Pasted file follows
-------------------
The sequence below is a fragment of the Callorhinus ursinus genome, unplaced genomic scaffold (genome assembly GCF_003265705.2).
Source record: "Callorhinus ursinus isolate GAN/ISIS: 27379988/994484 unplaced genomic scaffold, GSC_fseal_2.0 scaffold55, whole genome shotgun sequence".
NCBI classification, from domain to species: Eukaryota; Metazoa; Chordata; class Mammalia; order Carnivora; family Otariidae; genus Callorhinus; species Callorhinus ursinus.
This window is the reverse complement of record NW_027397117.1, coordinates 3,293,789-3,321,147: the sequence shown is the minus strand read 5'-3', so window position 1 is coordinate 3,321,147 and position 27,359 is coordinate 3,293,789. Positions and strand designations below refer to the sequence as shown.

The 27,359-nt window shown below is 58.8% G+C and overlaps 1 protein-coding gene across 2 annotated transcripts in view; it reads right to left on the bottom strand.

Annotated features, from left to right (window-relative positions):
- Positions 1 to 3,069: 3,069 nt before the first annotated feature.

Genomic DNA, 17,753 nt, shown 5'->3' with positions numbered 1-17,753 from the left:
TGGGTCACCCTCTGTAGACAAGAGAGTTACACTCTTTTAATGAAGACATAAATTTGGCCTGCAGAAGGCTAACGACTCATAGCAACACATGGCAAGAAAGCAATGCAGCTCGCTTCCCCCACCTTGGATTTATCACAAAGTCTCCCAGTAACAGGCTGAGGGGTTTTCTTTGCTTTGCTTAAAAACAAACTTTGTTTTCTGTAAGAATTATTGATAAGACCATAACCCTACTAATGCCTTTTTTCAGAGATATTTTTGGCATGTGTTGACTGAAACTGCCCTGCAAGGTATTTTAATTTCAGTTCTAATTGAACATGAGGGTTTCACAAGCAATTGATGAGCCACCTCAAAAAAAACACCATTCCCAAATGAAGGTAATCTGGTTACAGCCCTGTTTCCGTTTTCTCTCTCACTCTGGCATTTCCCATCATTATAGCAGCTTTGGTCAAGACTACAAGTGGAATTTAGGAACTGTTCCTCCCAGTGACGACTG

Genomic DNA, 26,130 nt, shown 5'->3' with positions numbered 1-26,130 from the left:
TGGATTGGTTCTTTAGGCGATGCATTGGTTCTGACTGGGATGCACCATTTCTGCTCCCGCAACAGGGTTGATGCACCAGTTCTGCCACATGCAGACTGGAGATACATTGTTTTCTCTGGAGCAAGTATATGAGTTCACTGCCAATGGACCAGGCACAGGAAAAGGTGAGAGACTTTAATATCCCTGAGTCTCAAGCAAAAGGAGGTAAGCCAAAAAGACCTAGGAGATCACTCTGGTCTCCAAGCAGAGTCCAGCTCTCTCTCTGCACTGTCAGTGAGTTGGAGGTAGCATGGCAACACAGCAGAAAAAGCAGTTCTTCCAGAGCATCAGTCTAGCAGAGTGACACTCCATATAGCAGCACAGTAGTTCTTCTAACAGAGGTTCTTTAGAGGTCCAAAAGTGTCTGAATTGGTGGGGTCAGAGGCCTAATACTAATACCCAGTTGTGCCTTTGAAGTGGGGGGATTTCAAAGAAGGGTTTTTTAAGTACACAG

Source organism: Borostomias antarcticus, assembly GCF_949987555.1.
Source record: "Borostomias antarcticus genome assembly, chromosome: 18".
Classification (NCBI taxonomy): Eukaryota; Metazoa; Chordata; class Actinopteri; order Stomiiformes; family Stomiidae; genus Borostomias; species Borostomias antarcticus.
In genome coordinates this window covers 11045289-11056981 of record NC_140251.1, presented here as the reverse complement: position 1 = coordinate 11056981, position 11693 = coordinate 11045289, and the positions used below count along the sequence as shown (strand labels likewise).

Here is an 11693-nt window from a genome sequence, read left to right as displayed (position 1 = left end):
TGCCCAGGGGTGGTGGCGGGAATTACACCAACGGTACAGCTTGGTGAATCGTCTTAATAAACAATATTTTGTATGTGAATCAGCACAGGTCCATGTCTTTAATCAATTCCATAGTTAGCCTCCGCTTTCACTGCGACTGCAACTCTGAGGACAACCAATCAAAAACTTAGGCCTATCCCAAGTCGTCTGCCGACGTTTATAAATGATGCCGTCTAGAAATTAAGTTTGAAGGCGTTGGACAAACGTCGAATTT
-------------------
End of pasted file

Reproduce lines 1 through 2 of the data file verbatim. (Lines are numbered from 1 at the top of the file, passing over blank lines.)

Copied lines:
The sequence below is a fragment of the Callorhinus ursinus genome, unplaced genomic scaffold (genome assembly GCF_003265705.2).
Source record: "Callorhinus ursinus isolate GAN/ISIS: 27379988/994484 unplaced genomic scaffold, GSC_fseal_2.0 scaffold55, whole genome shotgun sequence".